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MSOs Take Fight To Rockstar

In another chapter in the patent troll wars, a batch of incumbent MSOs and overbuilders have taken aim at Rockstar Consortium, a company backed by Microsoft,  Apple and others that formed to snap up about 4,000 patents from bankrupt telecom supplier Nortel Networks more than two years ago that relate to networking, communications and Internet technologies.  

The cable group, which includes Charter Communications, WideOpenWest/Knology, Suddenlink Communications, and Cable One, claim that Rockstar “has misused and attempted to obtain exorbitant royalties from licensing the patents it purchased.”

Soon after Rockstar took possession of the Nortel patent portfolio, the consortium “began a patent enforcement campaign by notifying Plaintiffs and others that they infringed large swaths of the patent portfolio now owned by Rockstar,” the MSOs said in the lawsuit (GigaOm has posted a copy of it here).

And they believe cable’s past dealings with Nortel gives them adequate protection from litigation, claiming Nortel and/or its affiliates and predecessors joined the CableLabs DOCSIS pool and granted CableLabs a license to their patents and other intellectual property. They also claim that a handful of those Nortel patents were granted to CableLabs on a royalty-free basis, along with the right to sublicense others, including vendors. The cable operator also claim that Rockstar attempted to extract royalties while also refusing to identify or clarify the entire list of patents within its portfolio that it accused the operators of infringing.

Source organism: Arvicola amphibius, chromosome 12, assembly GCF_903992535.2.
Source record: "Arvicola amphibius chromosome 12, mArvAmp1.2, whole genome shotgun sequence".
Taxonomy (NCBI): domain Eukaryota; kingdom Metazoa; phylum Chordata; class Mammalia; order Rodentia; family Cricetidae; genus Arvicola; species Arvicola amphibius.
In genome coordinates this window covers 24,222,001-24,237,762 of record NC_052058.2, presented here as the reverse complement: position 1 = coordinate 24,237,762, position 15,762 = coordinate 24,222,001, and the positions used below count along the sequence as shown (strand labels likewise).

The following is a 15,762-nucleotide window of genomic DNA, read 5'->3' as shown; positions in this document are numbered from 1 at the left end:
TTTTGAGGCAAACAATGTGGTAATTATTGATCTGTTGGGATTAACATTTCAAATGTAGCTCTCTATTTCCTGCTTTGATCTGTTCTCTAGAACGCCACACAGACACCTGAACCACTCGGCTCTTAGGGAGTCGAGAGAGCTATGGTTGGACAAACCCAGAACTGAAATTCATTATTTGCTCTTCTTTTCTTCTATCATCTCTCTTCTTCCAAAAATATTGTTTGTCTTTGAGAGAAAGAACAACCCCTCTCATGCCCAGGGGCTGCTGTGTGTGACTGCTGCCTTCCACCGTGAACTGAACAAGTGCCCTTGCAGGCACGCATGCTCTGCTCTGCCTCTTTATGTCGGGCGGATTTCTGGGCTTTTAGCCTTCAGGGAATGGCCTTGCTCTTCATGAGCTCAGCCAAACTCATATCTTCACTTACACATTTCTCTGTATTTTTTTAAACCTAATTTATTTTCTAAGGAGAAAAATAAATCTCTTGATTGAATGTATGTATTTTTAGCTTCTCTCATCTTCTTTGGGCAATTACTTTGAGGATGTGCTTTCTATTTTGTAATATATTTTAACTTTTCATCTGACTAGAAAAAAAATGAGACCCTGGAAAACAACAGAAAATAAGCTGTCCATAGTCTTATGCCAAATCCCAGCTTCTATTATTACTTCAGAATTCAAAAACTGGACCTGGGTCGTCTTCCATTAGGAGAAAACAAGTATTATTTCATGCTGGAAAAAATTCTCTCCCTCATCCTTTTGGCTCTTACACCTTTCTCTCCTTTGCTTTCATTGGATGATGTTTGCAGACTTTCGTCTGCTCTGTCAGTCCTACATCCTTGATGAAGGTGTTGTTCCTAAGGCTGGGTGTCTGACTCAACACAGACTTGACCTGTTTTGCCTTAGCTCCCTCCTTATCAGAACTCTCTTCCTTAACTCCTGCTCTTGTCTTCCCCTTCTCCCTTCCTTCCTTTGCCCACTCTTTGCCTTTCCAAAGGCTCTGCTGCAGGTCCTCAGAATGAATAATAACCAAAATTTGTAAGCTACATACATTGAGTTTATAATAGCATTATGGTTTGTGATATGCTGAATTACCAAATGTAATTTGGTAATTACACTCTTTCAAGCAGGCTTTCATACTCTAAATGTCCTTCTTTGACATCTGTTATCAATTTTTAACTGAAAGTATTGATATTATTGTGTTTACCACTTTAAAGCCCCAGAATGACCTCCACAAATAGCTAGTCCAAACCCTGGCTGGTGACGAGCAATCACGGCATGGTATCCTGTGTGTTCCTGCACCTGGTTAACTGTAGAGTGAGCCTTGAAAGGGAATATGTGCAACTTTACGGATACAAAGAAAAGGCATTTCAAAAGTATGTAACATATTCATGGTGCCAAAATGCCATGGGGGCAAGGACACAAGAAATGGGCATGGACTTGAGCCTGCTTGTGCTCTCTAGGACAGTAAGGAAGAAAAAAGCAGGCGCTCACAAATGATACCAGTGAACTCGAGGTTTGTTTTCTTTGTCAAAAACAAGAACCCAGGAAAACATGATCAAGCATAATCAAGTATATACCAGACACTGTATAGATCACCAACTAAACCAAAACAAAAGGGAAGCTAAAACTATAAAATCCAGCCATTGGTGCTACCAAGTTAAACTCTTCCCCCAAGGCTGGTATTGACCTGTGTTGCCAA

In addition to unspecified damages, the lawsuit,  filed earlier this month with the U.S. District Court for the District of Delaware, seeks a jury trial and a court order finding that the operators don’t infringe on the patents in question.

The cable guys aren’t the only ones to feel Rockstar’s wrath. Google filed a lawsuit last month against Rockstar that is eerily familiar in that Google believes it and its ecosystem of Android vendors are being unfairly targeted by the consortium.

Patent attacks were poised to cost the media industry nearly $5 billion in 2013, according to this recent Multichannel News cover story  (subscription required) that sheds light on the cable industry’s patent troll dilemma.

To the delight of cable and broadcast interests, the Patent Transparency and Improvement Act of 2013 was introduced last November.